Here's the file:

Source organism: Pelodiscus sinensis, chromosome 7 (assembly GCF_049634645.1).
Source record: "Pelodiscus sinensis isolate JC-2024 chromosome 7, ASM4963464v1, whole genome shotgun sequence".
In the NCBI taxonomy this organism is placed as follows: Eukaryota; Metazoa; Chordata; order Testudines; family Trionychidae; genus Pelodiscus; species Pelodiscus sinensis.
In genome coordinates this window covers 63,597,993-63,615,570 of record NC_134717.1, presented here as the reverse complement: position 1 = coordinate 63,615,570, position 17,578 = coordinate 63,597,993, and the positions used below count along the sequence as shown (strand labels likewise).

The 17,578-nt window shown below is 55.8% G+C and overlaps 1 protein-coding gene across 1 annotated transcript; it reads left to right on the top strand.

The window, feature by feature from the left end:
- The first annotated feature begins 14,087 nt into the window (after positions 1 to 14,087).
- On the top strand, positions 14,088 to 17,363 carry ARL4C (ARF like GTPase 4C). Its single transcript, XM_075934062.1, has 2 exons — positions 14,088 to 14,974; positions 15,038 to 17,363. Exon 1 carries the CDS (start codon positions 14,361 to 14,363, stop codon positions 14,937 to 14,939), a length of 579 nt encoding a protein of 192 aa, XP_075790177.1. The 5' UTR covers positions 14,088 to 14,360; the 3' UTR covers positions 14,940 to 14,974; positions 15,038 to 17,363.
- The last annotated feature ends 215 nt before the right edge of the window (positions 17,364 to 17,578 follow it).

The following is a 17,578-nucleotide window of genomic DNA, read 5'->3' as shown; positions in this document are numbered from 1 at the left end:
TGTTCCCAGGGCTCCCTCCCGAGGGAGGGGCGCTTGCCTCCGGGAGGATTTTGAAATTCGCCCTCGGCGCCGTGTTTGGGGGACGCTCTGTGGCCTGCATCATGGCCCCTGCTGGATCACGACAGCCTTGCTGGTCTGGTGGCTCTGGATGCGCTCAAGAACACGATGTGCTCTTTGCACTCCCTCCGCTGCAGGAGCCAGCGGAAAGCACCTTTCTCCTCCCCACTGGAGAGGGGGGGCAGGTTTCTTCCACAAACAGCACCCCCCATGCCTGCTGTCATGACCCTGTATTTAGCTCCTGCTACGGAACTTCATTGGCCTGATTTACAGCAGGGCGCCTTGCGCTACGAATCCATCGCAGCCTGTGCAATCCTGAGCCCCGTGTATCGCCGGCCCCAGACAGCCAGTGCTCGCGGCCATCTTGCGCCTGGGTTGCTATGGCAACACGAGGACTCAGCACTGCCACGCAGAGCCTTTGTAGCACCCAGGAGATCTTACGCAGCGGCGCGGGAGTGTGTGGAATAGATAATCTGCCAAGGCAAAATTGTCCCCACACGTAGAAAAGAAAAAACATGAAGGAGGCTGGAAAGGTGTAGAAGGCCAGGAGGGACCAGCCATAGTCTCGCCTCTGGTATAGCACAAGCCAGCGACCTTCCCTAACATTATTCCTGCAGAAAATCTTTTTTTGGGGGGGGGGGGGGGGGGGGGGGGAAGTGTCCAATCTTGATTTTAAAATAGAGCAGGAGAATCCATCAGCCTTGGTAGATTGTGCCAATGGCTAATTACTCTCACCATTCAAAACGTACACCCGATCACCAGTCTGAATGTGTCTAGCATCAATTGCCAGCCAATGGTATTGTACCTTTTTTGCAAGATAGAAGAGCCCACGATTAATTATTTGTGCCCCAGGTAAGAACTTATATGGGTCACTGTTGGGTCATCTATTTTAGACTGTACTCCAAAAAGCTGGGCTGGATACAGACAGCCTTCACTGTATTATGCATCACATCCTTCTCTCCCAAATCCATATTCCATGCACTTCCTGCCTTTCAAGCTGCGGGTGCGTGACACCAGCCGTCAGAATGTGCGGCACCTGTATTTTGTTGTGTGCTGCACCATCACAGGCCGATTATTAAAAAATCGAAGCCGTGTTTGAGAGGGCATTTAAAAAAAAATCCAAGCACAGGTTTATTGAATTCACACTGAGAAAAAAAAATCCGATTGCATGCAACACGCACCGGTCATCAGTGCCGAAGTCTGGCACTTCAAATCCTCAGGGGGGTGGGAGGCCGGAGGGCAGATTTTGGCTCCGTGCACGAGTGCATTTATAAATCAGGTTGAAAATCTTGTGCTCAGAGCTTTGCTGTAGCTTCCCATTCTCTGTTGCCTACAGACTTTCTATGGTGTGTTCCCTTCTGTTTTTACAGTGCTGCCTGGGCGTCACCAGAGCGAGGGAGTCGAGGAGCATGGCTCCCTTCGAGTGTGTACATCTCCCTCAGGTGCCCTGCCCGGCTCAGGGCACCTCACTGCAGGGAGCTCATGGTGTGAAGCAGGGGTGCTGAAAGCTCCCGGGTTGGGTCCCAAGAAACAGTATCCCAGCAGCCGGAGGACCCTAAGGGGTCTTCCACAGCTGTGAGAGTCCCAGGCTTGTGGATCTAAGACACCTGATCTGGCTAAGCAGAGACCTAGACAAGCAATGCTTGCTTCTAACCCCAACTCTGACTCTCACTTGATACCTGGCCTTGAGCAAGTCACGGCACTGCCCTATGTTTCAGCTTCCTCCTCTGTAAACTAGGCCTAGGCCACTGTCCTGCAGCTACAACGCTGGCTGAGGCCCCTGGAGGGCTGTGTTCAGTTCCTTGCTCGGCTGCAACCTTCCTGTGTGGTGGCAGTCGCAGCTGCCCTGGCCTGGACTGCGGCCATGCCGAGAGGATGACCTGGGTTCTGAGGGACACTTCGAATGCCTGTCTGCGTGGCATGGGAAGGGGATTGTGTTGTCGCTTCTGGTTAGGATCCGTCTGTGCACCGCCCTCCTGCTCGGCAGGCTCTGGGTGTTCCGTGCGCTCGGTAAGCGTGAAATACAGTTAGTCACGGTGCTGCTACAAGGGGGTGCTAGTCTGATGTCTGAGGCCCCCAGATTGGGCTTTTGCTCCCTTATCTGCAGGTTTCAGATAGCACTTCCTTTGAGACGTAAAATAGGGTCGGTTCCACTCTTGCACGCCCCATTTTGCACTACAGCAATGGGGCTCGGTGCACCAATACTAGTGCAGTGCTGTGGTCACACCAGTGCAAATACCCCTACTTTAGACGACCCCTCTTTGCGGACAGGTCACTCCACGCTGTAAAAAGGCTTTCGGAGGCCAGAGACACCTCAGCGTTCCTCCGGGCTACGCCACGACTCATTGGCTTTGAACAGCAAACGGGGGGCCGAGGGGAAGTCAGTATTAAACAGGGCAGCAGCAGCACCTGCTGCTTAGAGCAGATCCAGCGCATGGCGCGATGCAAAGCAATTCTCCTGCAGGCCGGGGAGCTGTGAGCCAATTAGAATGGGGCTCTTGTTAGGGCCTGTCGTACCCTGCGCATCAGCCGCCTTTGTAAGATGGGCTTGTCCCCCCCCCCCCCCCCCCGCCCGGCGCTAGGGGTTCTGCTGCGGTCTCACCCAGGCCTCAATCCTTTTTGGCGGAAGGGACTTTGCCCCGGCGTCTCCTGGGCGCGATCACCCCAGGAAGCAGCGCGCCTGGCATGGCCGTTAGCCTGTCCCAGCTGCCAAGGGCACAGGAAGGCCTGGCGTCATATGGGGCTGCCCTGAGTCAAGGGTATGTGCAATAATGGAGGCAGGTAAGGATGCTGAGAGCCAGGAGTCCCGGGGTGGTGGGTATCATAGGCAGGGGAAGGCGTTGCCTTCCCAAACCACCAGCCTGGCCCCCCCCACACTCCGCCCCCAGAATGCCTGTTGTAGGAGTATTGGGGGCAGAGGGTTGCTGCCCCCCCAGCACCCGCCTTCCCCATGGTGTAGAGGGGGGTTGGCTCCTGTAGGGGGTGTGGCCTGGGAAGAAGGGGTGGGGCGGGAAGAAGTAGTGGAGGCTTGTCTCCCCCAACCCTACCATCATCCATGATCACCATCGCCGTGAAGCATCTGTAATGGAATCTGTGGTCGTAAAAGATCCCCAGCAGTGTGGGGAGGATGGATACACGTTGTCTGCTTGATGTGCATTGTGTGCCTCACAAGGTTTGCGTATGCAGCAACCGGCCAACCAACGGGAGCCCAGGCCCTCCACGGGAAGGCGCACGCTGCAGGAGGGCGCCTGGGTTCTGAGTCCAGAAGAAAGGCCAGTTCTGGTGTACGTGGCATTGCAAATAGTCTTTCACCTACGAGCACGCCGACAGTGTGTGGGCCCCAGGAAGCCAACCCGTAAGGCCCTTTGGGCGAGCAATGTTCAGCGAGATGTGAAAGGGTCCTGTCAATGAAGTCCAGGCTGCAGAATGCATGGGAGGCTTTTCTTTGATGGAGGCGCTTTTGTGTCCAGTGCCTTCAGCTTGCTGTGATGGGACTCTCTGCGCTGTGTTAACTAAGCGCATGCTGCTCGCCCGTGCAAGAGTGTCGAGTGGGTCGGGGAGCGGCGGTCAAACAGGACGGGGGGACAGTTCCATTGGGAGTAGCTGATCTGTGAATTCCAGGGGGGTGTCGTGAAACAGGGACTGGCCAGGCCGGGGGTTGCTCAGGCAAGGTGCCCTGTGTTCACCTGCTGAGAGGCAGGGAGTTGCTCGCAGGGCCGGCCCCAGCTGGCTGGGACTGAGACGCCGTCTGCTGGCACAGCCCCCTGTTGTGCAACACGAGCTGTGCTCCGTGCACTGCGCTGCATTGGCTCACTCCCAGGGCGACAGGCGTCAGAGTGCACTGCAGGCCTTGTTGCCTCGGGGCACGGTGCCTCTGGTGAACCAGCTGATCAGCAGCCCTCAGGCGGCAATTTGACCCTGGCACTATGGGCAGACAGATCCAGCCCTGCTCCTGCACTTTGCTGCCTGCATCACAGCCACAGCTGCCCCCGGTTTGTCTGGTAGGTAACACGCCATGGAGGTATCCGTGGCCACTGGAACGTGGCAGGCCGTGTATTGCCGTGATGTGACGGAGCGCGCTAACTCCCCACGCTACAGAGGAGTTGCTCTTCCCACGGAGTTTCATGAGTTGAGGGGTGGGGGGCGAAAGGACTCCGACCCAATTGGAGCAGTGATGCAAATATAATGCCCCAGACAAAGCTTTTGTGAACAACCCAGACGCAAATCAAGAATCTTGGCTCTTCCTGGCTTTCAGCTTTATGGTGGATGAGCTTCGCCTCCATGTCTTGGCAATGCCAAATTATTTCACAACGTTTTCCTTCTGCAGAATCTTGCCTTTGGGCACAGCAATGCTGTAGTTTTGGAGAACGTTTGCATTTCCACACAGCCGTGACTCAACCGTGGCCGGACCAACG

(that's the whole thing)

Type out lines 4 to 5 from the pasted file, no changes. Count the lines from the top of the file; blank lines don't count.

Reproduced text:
In genome coordinates this window covers 63,597,993-63,615,570 of record NC_134717.1, presented here as the reverse complement: position 1 = coordinate 63,615,570, position 17,578 = coordinate 63,597,993, and the positions used below count along the sequence as shown (strand labels likewise).

The 17,578-nt window shown below is 55.8% G+C and overlaps 1 protein-coding gene across 1 annotated transcript; it reads left to right on the top strand.